Cassava's Mixed Alzheimer's Data Underwhelms Investors (Updated)

Alzheimers concept

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The saga of Cassava Sciences' Alzheimer’s candidate simufilam continued Tuesday as the South San Francisco-based company reported results from a Phase II study that underwhelmed investors.

While Cassava touted “positive” top-line results from the study of more than 200 patients with mild-to-moderate Alzheimer’s disease, changes in Alzheimer's Disease Assessment Scale-Cognitive Subscale (ADAS-Cog) scores were minimal. The company’s stock dropped 17% following the reveal.

Over the course of one year, 47% of patients saw a 4.7-point improvement on the ADAS-Cog. Another 23% experienced a decline of 2.5 points.

Simufilam had a greater effect on patients with mild AD than on those with moderate disease. Participants with mild disease saw their scores improve from 15.0 to 12.6, while their moderately-afflicted counterparts experienced a decline from 25.7 to 30.1.

In Tuesday’s press release, Cassava claimed ADAS-Cog scores that change minimally (or improve) over 1 year is a “highly desirable outcome.” Not all of the numbers were positive, however.

The study’s primary endpoint was a change from baseline on the ADAS-Cog, while exploratory endpoints included the Mini-Mental State Examination (MMSE), Neuropsychiatric Inventory (NPI10) and Geriatric Depression Scale (GDS).

From baseline to 12 months, mean scores changed from:

  • 19.1 to 19.6 on the ADAS-Cog11
  • 21.5 to 20.2 on the MMSE
  • 3.2 to 2.9 on the NPI10 (indicating reduced dementia-related neuropsychiatric symptoms)
  • 1.8 to 1.4 on the GDS

Simufilam was safe and well-tolerated, Cassava reported.

Remi Barbier, president and CEO of Cassava, expressed excitement with the results, saying in a prepared statement that they “add strength and determination” to the company’s goal of helping people fight AD.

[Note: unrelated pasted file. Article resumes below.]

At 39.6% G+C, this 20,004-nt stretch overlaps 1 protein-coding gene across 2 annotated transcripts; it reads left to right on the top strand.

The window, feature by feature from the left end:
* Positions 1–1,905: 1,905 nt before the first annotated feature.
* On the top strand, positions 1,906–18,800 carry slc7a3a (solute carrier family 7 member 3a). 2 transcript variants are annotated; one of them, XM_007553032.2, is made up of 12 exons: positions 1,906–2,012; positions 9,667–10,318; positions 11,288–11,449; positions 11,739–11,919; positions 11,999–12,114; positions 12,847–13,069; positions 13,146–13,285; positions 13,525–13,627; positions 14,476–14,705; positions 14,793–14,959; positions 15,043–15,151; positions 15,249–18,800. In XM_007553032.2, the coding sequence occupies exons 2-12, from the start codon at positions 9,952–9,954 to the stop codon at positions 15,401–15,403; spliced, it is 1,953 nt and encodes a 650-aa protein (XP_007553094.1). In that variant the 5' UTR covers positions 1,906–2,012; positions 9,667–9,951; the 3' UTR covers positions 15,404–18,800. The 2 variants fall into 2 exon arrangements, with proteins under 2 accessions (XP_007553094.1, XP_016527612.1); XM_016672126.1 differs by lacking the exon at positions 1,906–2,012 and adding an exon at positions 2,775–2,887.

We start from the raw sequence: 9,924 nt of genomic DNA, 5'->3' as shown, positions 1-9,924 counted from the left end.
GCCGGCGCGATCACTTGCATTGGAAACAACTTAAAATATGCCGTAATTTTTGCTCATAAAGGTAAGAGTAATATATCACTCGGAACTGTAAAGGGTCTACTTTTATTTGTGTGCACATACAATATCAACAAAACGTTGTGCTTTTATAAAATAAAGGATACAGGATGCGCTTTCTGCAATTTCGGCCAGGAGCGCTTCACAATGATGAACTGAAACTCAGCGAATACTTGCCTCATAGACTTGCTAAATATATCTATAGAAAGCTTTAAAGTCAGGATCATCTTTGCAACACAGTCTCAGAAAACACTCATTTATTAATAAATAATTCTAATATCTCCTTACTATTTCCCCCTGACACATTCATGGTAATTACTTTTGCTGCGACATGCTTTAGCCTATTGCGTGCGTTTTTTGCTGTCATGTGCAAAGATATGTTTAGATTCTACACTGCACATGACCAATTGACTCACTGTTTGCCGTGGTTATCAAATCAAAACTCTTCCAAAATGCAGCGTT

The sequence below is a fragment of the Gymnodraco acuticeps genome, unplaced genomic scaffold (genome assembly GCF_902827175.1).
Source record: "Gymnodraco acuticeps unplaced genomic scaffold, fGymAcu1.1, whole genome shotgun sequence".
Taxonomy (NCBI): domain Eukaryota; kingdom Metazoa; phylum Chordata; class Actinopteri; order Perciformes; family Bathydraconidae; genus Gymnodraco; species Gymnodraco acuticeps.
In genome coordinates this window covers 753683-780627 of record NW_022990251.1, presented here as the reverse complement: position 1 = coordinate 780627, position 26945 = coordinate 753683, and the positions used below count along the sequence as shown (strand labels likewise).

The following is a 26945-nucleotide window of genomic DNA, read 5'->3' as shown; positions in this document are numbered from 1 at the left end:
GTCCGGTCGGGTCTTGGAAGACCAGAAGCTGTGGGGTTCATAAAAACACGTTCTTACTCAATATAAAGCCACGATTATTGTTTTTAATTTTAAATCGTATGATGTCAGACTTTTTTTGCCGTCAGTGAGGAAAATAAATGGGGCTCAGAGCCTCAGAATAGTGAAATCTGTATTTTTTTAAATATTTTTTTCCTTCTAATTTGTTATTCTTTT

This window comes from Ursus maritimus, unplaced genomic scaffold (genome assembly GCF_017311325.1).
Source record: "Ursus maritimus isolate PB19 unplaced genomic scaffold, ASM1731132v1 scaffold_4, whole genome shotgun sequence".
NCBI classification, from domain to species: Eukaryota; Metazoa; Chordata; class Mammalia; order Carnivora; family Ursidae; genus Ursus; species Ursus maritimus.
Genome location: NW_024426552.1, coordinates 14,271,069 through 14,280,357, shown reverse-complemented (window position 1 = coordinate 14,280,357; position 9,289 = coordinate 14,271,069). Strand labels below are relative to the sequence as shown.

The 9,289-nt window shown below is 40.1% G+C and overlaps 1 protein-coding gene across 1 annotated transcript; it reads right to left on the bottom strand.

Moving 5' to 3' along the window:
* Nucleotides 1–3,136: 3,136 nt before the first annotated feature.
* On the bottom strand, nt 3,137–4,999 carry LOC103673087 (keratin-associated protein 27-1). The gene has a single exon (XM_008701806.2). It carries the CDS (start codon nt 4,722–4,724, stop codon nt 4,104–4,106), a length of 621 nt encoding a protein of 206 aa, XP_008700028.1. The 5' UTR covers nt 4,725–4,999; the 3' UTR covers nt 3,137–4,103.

Suzanne Hendrix, Ph.D., president and CEO of Pentara Corp., a healthcare data management organization, called the data “noteworthy”.

“The improvement in ADAS-Cog over one year in mild patients taking simufilam is well outside the expected range of historic placebo decline rates from numerous other studies,” she said in a prepared statement.

Pentara assisted in analyzing the Phase II results.

Laura Nisenbaum, Ph.D., executive director of drug development at the Alzheimer's Drug Discovery Foundation, agreed that an improvement or minimal change in ADAS-Cog scores is a desirable outcome. 

"However, it’s important to keep in mind that the current results come from an open-label safety study, which means that all patients, caregivers and doctors know that the patients were receiving [the] drug," she told BioSpace in an e-mailed statement. 

"Thus, while the results are potentially promising, they need to be interpreted with caution."

Nisenbaum said placebo-treated patients show worsening of about 4 points in 12 months and that preventing this worsening would be viewed as a good result.

"However, it is difficult to assess improvement in this study due to the lack of placebo-controlled group," she said.  

Cassava anticipates topline results from a Cognition Maintenance Study of simufilam in 2023. Beyond this, Eric Schoen, CFO, told BioSpace the company's next steps are the completion of ongoing Phase III studies of simufilam. 

These include the REFOCUS-ALZ and RETHINK-ALZ studies, both of which are currently recruiting, according to ClinicalTrials.gov

A Challenging 18 Months

The mixed mid-stage results follow a challenging 18-month period in which Cassava was hit with allegations of data manipulation in relation to research conducted on simufilam. The company was later cleared by the Journal of Prevention of Alzheimer's Disease and subsequently filed a lawsuit against the accusers.

The allegations were brought in a Citizen’s Petition by two neuroscientists who claimed simufilam research included images of experiments that appeared to have been manipulated.

In its lawsuit, Cassava countered that the defendants, short sellers, were trying to profit off the resulting stock declines.

More recently, Cassava mourned the loss of company officer and board member Nadav Friedmann, Ph.D., M.D., who died from cancer in December. 

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